The term flexibility is becoming more apparent within the workplace, changing the norms of a traditional 9-to-5 office role. Our recruiters at Inverse Group have noticed an influx of questions about flexibility with new job seekers. This has led us to want to understand what is flexibility in the workplace and how can it impact both the organisation and workers?
What is flexibility in the workplace?
A flexible work arrangement as described by the Australian Government, “is an agreement between a workplace and an employee to change the standard working arrangement to better accommodate an employee’s commitments of work”. This can include reduced working hours, working remotely, job sharing, and flexitime.
Interestingly, flexibility was introduced in The Fair Work Act 2009 which allows employees to have the right to request flexible work. However, recently due to COVID-19, 65% of workers both female and male are more likely to be approved for flexible working arrangements.
What are the Benefits of flexibility?
Several studies have identified that there are positive correlations between flexible working conditions and enhanced productivity.
A study on 16,000 employees at a Chinese travel agency that allowed their workers to work at home for nine months showed the following:
- 13% increase in productivity and performance
- 9.2% extra minutes per day
- Fewer sick days
However not all employees experienced these positive effects. These employees that experienced negative effects returned to the office which helped their productivity return. This expresses how everyone’s needs are different and how what might work for one may not work for another.
2. Health and Wellbeing
The Health and wellbeing of employees have been an important topic recently within the workplace. Allowing employees to choose their working arrangements helps boost staff morale which helps increase their mental health status. For example, 65% of individuals that use flexitime have reported a higher life satisfaction compared to those who do not. Promoting flexible working such as flexitime can help reduce work stressors, fatigue, and burnout.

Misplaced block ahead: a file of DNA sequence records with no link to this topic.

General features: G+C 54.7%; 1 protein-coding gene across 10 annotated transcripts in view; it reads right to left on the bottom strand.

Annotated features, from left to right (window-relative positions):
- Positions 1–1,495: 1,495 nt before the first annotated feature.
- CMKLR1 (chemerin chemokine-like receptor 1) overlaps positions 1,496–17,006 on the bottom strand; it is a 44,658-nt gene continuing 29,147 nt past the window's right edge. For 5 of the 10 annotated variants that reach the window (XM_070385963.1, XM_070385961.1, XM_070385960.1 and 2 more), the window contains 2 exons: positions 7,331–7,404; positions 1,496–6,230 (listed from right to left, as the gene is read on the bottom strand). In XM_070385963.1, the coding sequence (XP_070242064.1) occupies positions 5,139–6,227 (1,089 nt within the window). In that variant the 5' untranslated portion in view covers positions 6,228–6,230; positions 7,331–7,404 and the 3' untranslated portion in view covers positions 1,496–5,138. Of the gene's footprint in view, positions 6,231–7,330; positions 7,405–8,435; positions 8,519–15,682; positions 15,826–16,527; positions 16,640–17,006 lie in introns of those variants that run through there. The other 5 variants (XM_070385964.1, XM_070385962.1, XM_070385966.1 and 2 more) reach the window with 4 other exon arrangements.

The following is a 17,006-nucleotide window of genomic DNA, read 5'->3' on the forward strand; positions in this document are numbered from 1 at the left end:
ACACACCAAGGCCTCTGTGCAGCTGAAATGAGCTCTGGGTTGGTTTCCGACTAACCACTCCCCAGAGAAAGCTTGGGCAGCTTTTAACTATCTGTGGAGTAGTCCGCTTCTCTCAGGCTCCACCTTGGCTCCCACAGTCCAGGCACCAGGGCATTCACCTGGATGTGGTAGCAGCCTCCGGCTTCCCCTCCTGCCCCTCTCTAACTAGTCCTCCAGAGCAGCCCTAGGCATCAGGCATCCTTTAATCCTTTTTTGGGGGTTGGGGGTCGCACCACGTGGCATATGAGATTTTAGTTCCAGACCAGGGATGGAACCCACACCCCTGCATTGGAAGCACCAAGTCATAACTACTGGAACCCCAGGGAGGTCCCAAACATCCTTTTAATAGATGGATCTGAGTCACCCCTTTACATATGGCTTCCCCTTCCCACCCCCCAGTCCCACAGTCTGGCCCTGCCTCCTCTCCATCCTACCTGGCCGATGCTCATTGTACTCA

3. Staff Retention
Employee retention is all about how a company can retain talented staff while reducing turnover rates. A way of controlling retention is allowing employees to have flexible working conditions, that are personalised to their individual needs. 76% of managers and 80% of employees have suggested that flexible working arrangements help with positive effects on retention.
4. Reduced Costs
Allowing employees to work from home can help reduce direct costs to an organisation. These include desk space, internet, and general expenses. Companies are introducing hot-desking, where desks are used by different people at different times. This helps maximise space while reducing redundant office space.
5. Increased diversity
Flexibility is favoured more by females at 80% compared to men at 52%. Since COVID-19 there has been a shift in remote working, where flexibility has helped increase female workforce participation, helping create access to traditionally, male-dominated roles such as leadership. Additionally, 92% of millennials identify flexibility as a top priority when looking at new work. Including flexibility within a job will help attract millennials while also increasing access for females.
6. Candidate attraction
Flexibility within a job can also attract new candidates. It shows future candidates that as an organisation you are versatile and are responsive to change.
How can an employer increase flexibility?
As an employer, there are multiple ways that you can include flexibility within your workplace such as flexible policies. Since the COVID-19 pandemic, 4 out of 5 companies have introduced new flexible work policies or strategies. Before creating these policies or strategies it is important to consider the following:
1. Trust your employees
Working from home can cause increased job stressors if the employee feels like they have to prove their right to work from home. Setting in stone from the start that you trust your employees will help minimise the possible negative effect of flexibility.
Lion, a beverage company located in Australia and New Zealand has just introduced a policy that allows its workers to work anywhere they would like for 30 days a year. This is an example of flexibility within a company that trusts its employers to still work while being anywhere in the world.
2. Understand your team’s needs
It is essential to understand that one employee’s needs may be completely different from another’s. Therefore, it is important to make sure these needs are understood and accommodated accordingly to them.
What do you think?
As we can see there are many benefits to flexibility in the workplace, however, these benefits are determined by individual needs.
What are your thoughts on flexibility within the workplace? Leave a comment below and let us know!